Employers in APAC increasingly want to revamp their employee benefit programmes

Employers in APAC increasingly want to revamp their employee benefit programmes


In Singapore, over two in three employers (69%) said that integrating employee wellbeing into the benefits package will be their top priority over the next two years.

Employers in Asia Pacific (APAC) have set their sights on revamping their employee benefits strategy. In fact, more than seven in 10 (72%) employers plan to differentiate and customise their benefit programmes over the next two years, an increase from 24% previously, according to Willis Towers Watson's (WTW) latest 2021 Global Benefit Trends Survey.

This growing trend in APAC can be attributed to factors such as the war for talent (57%), the heightened focus on diversity, equity & inclusion (DEI) (53%), and the rising benefit costs (50%) as employers aim to: differentiate themselves, personalise the employee experience, and manage the costs of benefit programmes.

Cedric Luah, MD, Head of Health & Benefits for Asia and Australasia, WTW, explained this: "Amid the ongoing pandemic, employers are under increasing pressure to manage their benefit costs while at the same time finding new ways to support their employees’ overall wellbeing.

"Additionally, tight labour markets and the pivot to remote working or a hybrid work model, and a growing emphasis on diversity and inclusion are causing employers to look at their benefit strategies in a new light. As a result, many are now planning actions to enhance their benefit programmes to create a competitive advantage."

What about Singapore?

Diving into the Singapore market, the survey found that:

  • Six in 25 local employers (24%) believe their benefit programmes address the individual needs of their workforce;
  • More than one in five (23%) local employers offer significant flexibility and choice in benefits;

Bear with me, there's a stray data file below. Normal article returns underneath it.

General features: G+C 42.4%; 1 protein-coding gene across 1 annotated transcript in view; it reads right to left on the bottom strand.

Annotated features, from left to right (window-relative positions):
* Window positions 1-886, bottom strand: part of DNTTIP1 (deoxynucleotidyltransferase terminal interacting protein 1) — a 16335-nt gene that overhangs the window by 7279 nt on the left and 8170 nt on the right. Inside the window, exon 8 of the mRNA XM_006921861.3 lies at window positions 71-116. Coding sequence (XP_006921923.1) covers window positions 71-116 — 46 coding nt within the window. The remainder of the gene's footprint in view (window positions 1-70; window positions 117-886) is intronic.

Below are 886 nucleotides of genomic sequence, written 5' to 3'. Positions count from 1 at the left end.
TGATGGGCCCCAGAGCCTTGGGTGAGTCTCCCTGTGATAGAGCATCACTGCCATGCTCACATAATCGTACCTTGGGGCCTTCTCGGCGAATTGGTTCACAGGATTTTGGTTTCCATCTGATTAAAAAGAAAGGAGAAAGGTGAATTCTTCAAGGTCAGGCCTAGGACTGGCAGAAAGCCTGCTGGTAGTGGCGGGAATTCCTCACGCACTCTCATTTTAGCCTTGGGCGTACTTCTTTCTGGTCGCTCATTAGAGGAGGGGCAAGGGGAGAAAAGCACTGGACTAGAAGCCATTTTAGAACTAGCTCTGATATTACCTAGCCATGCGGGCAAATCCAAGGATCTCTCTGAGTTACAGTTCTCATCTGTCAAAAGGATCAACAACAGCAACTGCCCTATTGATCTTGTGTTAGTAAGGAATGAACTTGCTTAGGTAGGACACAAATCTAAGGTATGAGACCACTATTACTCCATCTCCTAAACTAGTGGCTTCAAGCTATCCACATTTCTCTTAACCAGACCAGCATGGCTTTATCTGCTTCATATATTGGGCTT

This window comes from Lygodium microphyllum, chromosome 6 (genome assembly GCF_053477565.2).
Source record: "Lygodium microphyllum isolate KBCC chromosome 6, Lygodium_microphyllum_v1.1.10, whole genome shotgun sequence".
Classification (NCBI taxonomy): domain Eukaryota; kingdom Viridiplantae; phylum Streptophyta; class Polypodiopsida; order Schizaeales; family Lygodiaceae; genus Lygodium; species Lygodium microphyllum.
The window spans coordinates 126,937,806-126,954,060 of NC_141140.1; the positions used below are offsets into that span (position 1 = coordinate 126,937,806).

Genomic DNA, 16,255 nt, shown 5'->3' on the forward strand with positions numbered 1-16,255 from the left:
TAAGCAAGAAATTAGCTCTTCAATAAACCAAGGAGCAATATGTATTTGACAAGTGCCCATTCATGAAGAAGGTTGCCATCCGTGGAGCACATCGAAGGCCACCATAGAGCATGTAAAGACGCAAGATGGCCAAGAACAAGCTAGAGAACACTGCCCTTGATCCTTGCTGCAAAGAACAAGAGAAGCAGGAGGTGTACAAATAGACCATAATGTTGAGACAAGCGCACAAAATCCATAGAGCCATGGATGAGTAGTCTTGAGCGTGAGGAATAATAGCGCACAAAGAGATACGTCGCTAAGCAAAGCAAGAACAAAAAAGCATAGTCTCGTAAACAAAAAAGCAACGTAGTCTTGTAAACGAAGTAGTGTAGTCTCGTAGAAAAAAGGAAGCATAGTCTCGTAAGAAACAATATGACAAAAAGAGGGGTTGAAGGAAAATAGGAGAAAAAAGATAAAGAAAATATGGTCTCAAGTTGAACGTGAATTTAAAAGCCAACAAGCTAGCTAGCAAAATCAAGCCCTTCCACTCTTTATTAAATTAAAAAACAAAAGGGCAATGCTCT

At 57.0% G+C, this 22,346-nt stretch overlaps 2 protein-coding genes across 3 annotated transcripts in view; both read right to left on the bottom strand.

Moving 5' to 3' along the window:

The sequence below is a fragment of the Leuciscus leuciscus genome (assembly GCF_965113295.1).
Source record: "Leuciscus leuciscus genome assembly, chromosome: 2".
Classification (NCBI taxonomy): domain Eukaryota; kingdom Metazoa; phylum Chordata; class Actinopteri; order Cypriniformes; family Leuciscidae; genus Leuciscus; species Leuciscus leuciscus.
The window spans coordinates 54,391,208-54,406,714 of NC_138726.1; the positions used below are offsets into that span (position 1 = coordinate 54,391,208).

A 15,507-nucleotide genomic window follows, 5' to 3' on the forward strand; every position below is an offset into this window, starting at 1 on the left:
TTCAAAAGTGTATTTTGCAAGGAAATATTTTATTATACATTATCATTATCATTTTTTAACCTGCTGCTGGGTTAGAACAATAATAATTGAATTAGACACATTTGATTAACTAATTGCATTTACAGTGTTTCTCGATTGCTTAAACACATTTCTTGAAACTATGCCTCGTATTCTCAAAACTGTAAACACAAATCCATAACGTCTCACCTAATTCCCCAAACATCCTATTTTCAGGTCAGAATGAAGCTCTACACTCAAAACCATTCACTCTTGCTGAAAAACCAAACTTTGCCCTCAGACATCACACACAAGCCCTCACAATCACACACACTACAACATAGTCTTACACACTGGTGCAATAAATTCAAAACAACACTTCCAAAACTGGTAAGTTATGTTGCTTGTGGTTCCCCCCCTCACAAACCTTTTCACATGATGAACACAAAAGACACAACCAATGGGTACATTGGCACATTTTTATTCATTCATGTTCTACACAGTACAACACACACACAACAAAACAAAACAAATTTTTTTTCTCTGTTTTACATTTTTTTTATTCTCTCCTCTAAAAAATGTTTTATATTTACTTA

• One in two said they currently offer competitive benefits overall, and
  • One in three consider their core benefits (health care including some aspects of wellbeing) to be better than other employers’ benefits.

That said, over two in three local employers (69%) highlighted that integrating employee wellbeing into the benefit package remains as the top strategic benefit objective for their organisations over the next two years due to their concerns about employees’ stress, burnout, and mental health issues caused by the pandemic. Behind those are physical wellbeing (59%) and social wellbeing (45%).

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What are employers planning?

Based on a separate wellbeing study also by WTW, organisations in Singapore are taking steps to support employees’ health and wellbeing to enhance employee appreciation, as well as to boost support and communication. To that end, employers are thus looking at four key domains:

  1. Physical: Eight in 25 (32%) employers plan to promote the use of mobile applications to help their employees strengthen their physical wellbeing, and sponsor programmes that target specific cases or chronic conditions in the next three years.
  2. Emotional: More than seven in 20 (39%) plan to look for opportunities to build employee resilience and 37% intend to measure the stress level of the workforce and other leading causes of it.
  3. Financial: More than a quarter (29%) plan to introduce voluntary insurance products, covering life or critical illness for employees and/or their dependents.
  4. Social: Close to a quarter (26%) plan to use social recognition to boost engagement in wellbeing and purpose-related activities, and 22% plan to incorporate inclusion and diversity priorities in their benefit programme design.

Further, it was revealed that more than one-third (38%) employers are also considering the use of technology to address health and wellbeing, as they believe it can help employees feel connected and be productive. These include the use of online or virtual medical services, and those to aid mental or behavioural health, as well as wellbeing apps.

Beyond that, more than two in five (42%) are considering managers training to identify and assist employees with their wellbeing, in other words through personalised communication.

"Employers should start with a review of their benefits portfolio. Their challenge will be to develop an equitable approach that meets the needs of all workforce segments while aligning with the benefit philosophy, culture and welfare programmes with new ways of working and an enhanced employee experience,"Audrey Tan, Head of Health & Benefits, Singapore, WTW, shared.

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